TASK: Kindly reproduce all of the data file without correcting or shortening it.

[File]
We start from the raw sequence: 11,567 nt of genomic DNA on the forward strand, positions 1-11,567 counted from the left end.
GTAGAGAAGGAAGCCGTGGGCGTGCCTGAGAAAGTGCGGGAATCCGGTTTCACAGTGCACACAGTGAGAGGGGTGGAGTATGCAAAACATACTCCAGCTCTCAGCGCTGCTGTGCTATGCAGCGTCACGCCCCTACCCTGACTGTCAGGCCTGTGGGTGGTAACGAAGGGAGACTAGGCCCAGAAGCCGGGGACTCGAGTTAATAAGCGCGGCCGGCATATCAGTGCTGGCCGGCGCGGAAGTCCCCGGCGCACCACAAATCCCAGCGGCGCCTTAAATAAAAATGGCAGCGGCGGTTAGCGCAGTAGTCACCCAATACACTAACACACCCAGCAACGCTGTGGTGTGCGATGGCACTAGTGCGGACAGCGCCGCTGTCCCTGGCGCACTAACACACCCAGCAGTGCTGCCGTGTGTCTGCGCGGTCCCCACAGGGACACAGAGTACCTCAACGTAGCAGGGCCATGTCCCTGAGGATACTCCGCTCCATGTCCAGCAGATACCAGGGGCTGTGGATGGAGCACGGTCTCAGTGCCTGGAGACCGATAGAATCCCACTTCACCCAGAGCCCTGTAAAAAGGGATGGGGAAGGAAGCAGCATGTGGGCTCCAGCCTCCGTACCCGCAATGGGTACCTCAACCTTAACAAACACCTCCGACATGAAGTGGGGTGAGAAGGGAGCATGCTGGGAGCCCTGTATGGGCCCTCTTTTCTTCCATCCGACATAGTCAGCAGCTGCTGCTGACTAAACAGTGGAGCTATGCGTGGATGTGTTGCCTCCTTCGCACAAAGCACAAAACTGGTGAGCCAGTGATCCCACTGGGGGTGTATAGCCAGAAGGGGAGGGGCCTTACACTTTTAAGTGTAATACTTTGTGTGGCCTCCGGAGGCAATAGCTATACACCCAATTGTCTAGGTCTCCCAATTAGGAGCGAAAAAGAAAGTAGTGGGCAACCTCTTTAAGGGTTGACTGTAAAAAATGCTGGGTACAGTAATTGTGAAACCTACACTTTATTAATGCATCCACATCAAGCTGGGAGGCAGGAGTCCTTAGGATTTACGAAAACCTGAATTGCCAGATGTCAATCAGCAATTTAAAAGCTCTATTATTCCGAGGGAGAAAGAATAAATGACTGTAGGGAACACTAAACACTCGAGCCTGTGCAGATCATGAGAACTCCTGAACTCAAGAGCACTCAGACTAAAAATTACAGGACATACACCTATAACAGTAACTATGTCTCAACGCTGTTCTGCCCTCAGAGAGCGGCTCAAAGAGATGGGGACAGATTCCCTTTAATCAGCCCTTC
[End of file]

We start from the raw sequence: 11,567 nt of genomic DNA on the forward strand, positions 1-11,567 counted from the left end.
GTAGAGAAGGAAGCCGTGGGCGTGCCTGAGAAAGTGCGGGAATCCGGTTTCACAGTGCACACAGTGAGAGGGGTGGAGTATGCAAAACATACTCCAGCTCTCAGCGCTGCTGTGCTATGCAGCGTCACGCCCCTACCCTGACTGTCAGGCCTGTGGGTGGTAACGAAGGGAGACTAGGCCCAGAAGCCGGGGACTCGAGTTAATAAGCGCGGCCGGCATATCAGTGCTGGCCGGCGCGGAAGTCCCCGGCGCACCACAAATCCCAGCGGCGCCTTAAATAAAAATGGCAGCGGCGGTTAGCGCAGTAGTCACCCAATACACTAACACACCCAGCAACGCTGTGGTGTGCGATGGCACTAGTGCGGACAGCGCCGCTGTCCCTGGCGCACTAACACACCCAGCAGTGCTGCCGTGTGTCTGCGCGGTCCCCACAGGGACACAGAGTACCTCAACGTAGCAGGGCCATGTCCCTGAGGATACTCCGCTCCATGTCCAGCAGATACCAGGGGCTGTGGATGGAGCACGGTCTCAGTGCCTGGAGACCGATAGAATCCCACTTCACCCAGAGCCCTGTAAAAAGGGATGGGGAAGGAAGCAGCATGTGGGCTCCAGCCTCCGTACCCGCAATGGGTACCTCAACCTTAACAAACACCTCCGACATGAAGTGGGGTGAGAAGGGAGCATGCTGGGAGCCCTGTATGGGCCCTCTTTTCTTCCATCCGACATAGTCAGCAGCTGCTGCTGACTAAACAGTGGAGCTATGCGTGGATGTGTTGCCTCCTTCGCACAAAGCACAAAACTGGTGAGCCAGTGATCCCACTGGGGGTGTATAGCCAGAAGGGGAGGGGCCTTACACTTTTAAGTGTAATACTTTGTGTGGCCTCCGGAGGCAATAGCTATACACCCAATTGTCTAGGTCTCCCAATTAGGAGCGAAAAAGAAAGTAGTGGGCAACCTCTTTAAGGGTTGACTGTAAAAAATGCTGGGTACAGTAATTGTGAAACCTACACTTTATTAATGCATCCACATCAAGCTGGGAGGCAGGAGTCCTTAGGATTTACGAAAACCTGAATTGCCAGATGTCAATCAGCAATTTAAAAGCTCTATTATTCCGAGGGAGAAAGAATAAATGACTGTAGGGAACACTAAACACTCGAGCCTGTGCAGATCATGAGAACTCCTGAACTCAAGAGCACTCAGACTAAAAATTACAGGACATACACCTATAACAGTAACTATGTCTCAACGCTGTTCTGCCCTCAGAGAGCGGCTCAAAGAGATGGGGACAGATTCCCTTTAATCAGCCCTTC